Communities and workforce development

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W.E. Upjohn Institute for Employment Research, 2004 - Business & Economics - 499 pages
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The emergence of more dynamic LMIs is partly a response to the growing demand for workers,which was fueled by the economic expansion of the 1990s, but it has also been greatly shaped byat least two major policy shocks in the latter half of the decade: welfare reform and therevamping of federal employment training programs under the Workforce Investment Act (WIA)of 1998. The combined impact of these forces induced many organizations to become moreactive in workforce development, and many others transformed their operations and adapted tothe new, more competitive and uncertain environment. The evidence discussed in detail in thisvolume suggests several important trends. For one, traditional service providers have had toadapt to a shift in focus from vocational training, often based on classroom pedagogy, to jobreadiness training that follows a "work first" philosophy. Other important developments includegreater experimentation with program design, greater specialization among service providers,greater employer participation in workforce development programs, and greater collaborationamong various institutions and service providers.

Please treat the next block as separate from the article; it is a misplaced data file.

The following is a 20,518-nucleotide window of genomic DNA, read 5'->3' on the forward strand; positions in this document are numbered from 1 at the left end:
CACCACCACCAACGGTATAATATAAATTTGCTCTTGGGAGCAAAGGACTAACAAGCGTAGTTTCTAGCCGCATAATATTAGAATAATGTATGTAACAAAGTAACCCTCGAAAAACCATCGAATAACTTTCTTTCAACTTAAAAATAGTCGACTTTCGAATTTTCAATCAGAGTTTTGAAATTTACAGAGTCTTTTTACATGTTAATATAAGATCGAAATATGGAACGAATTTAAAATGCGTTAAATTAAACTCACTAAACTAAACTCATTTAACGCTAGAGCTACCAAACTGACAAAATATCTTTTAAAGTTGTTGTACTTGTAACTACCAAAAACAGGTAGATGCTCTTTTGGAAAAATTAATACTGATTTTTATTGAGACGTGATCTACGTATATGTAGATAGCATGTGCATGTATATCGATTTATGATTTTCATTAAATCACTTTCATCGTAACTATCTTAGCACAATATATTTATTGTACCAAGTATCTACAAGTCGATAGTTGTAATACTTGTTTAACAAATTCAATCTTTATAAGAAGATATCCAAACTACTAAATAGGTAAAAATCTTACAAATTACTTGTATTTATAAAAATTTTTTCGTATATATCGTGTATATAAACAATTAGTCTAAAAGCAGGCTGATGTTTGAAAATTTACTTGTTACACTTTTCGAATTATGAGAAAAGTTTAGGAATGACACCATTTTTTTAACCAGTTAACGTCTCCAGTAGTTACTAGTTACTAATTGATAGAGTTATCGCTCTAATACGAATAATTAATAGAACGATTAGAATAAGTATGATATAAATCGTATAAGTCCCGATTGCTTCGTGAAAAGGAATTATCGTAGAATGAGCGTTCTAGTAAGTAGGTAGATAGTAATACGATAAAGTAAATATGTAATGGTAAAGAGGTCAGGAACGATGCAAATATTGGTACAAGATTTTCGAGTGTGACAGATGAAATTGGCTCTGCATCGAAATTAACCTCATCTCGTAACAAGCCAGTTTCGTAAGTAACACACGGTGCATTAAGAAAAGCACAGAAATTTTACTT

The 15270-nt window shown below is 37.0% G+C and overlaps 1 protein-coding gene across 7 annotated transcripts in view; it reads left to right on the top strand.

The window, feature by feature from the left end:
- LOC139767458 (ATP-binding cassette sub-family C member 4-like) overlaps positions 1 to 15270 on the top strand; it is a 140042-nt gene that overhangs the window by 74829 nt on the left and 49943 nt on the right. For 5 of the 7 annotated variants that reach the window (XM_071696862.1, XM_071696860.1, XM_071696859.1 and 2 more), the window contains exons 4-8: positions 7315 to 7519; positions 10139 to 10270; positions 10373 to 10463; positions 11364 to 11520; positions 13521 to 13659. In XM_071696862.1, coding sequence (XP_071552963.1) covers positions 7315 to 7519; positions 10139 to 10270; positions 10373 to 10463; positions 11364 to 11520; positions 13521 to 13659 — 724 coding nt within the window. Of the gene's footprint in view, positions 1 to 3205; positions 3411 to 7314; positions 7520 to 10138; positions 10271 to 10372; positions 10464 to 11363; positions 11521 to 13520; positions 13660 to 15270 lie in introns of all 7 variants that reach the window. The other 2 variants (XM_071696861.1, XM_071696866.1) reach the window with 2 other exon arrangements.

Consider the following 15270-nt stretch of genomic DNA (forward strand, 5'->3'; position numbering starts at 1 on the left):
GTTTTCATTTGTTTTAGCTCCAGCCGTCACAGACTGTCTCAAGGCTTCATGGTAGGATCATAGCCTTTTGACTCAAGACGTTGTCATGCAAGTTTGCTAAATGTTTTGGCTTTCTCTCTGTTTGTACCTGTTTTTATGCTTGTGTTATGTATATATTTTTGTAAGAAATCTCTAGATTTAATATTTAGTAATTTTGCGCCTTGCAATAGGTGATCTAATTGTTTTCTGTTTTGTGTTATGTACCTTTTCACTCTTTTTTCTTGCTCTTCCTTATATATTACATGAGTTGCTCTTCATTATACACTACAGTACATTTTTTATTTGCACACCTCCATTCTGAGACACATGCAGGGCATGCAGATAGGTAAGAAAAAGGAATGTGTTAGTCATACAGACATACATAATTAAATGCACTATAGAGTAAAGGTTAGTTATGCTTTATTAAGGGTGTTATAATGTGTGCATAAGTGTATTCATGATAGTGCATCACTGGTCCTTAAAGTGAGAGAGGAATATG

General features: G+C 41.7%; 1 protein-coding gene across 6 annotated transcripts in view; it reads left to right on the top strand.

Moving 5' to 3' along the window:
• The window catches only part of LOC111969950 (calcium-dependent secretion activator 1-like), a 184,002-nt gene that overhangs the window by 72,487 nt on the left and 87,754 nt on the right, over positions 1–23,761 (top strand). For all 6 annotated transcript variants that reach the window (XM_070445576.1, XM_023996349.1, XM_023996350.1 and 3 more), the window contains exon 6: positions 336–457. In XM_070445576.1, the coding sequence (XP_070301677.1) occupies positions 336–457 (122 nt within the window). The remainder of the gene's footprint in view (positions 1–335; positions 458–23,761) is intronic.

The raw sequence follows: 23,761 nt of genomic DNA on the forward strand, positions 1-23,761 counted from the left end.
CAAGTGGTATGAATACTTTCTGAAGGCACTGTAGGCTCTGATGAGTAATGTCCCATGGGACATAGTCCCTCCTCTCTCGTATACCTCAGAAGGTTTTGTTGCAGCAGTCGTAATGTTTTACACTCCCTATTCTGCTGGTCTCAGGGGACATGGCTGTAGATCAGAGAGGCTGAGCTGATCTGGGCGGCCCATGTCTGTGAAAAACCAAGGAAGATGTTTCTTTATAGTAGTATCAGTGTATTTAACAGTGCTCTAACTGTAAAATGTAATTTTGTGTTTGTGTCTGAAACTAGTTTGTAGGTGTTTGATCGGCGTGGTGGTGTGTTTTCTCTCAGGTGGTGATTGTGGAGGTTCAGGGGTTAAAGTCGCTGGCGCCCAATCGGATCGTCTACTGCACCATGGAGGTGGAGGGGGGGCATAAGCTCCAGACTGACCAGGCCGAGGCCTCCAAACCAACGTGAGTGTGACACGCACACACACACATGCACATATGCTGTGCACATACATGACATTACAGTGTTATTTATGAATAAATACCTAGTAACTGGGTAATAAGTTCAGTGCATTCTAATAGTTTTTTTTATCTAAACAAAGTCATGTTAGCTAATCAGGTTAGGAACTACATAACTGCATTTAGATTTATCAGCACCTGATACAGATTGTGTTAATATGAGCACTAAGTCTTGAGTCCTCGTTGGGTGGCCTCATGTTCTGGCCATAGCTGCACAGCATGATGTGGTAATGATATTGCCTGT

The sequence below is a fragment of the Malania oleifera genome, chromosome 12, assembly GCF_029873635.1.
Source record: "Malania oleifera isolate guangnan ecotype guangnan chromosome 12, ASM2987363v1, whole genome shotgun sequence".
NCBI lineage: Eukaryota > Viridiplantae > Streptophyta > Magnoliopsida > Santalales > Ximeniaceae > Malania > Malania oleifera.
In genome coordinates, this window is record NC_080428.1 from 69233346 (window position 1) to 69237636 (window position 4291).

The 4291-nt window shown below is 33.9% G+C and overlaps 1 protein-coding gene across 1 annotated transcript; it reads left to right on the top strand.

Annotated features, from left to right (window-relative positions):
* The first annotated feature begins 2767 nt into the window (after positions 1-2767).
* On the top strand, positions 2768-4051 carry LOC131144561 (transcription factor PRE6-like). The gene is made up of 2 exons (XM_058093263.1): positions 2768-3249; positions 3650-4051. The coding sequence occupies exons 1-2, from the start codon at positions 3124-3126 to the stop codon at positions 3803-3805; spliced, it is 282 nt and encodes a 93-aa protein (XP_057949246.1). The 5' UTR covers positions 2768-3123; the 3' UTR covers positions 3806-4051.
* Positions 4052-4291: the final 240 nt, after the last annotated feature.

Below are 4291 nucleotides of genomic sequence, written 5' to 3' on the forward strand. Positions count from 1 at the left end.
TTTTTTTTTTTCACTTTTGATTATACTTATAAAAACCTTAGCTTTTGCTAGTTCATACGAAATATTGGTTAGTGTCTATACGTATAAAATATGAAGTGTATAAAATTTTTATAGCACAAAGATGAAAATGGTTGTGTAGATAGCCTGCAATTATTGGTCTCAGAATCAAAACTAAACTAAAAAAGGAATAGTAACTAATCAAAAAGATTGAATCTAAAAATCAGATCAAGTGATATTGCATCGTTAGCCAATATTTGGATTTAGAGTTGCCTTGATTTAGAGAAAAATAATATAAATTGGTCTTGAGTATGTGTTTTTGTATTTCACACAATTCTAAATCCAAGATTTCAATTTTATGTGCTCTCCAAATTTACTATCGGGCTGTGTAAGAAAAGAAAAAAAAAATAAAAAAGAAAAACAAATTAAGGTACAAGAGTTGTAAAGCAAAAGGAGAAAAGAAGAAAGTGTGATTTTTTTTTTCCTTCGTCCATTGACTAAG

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Emerging Labor Market Intermediaries
Nonprofit Survival in an Age of
CBOs and the OneStop Career Center System

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